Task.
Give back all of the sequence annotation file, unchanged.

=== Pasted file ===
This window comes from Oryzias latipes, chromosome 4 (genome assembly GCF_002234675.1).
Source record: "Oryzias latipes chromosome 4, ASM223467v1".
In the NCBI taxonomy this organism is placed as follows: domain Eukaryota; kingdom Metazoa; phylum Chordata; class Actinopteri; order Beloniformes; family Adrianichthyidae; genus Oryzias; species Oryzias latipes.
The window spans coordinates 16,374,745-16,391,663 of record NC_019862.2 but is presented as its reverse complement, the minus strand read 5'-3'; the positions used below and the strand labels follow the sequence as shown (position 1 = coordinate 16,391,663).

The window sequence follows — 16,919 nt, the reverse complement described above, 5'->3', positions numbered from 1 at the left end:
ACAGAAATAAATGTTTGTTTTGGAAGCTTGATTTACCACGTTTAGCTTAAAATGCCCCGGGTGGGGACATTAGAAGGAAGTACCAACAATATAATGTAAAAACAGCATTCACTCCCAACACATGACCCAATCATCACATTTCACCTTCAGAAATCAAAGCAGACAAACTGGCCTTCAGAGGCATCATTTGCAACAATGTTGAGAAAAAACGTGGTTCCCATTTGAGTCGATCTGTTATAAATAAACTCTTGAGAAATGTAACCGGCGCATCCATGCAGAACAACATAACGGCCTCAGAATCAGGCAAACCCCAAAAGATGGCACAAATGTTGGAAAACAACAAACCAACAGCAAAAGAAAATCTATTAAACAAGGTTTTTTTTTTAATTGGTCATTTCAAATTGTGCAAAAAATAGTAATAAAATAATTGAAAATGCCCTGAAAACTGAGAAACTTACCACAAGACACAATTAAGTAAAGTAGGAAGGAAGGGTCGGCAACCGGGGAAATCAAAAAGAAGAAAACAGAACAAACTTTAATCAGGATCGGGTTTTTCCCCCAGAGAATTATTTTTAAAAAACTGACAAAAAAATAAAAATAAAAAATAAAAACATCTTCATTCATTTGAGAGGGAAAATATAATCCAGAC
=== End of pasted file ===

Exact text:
This window comes from Oryzias latipes, chromosome 4 (genome assembly GCF_002234675.1).
Source record: "Oryzias latipes chromosome 4, ASM223467v1".
In the NCBI taxonomy this organism is placed as follows: domain Eukaryota; kingdom Metazoa; phylum Chordata; class Actinopteri; order Beloniformes; family Adrianichthyidae; genus Oryzias; species Oryzias latipes.
The window spans coordinates 16,374,745-16,391,663 of record NC_019862.2 but is presented as its reverse complement, the minus strand read 5'-3'; the positions used below and the strand labels follow the sequence as shown (position 1 = coordinate 16,391,663).

The window sequence follows — 16,919 nt, the reverse complement described above, 5'->3', positions numbered from 1 at the left end:
ACAGAAATAAATGTTTGTTTTGGAAGCTTGATTTACCACGTTTAGCTTAAAATGCCCCGGGTGGGGACATTAGAAGGAAGTACCAACAATATAATGTAAAAACAGCATTCACTCCCAACACATGACCCAATCATCACATTTCACCTTCAGAAATCAAAGCAGACAAACTGGCCTTCAGAGGCATCATTTGCAACAATGTTGAGAAAAAACGTGGTTCCCATTTGAGTCGATCTGTTATAAATAAACTCTTGAGAAATGTAACCGGCGCATCCATGCAGAACAACATAACGGCCTCAGAATCAGGCAAACCCCAAAAGATGGCACAAATGTTGGAAAACAACAAACCAACAGCAAAAGAAAATCTATTAAACAAGGTTTTTTTTTTAATTGGTCATTTCAAATTGTGCAAAAAATAGTAATAAAATAATTGAAAATGCCCTGAAAACTGAGAAACTTACCACAAGACACAATTAAGTAAAGTAGGAAGGAAGGGTCGGCAACCGGGGAAATCAAAAAGAAGAAAACAGAACAAACTTTAATCAGGATCGGGTTTTTCCCCCAGAGAATTATTTTTAAAAAACTGACAAAAAAATAAAAATAAAAAATAAAAACATCTTCATTCATTTGAGAGGGAAAATATAATCCAGAC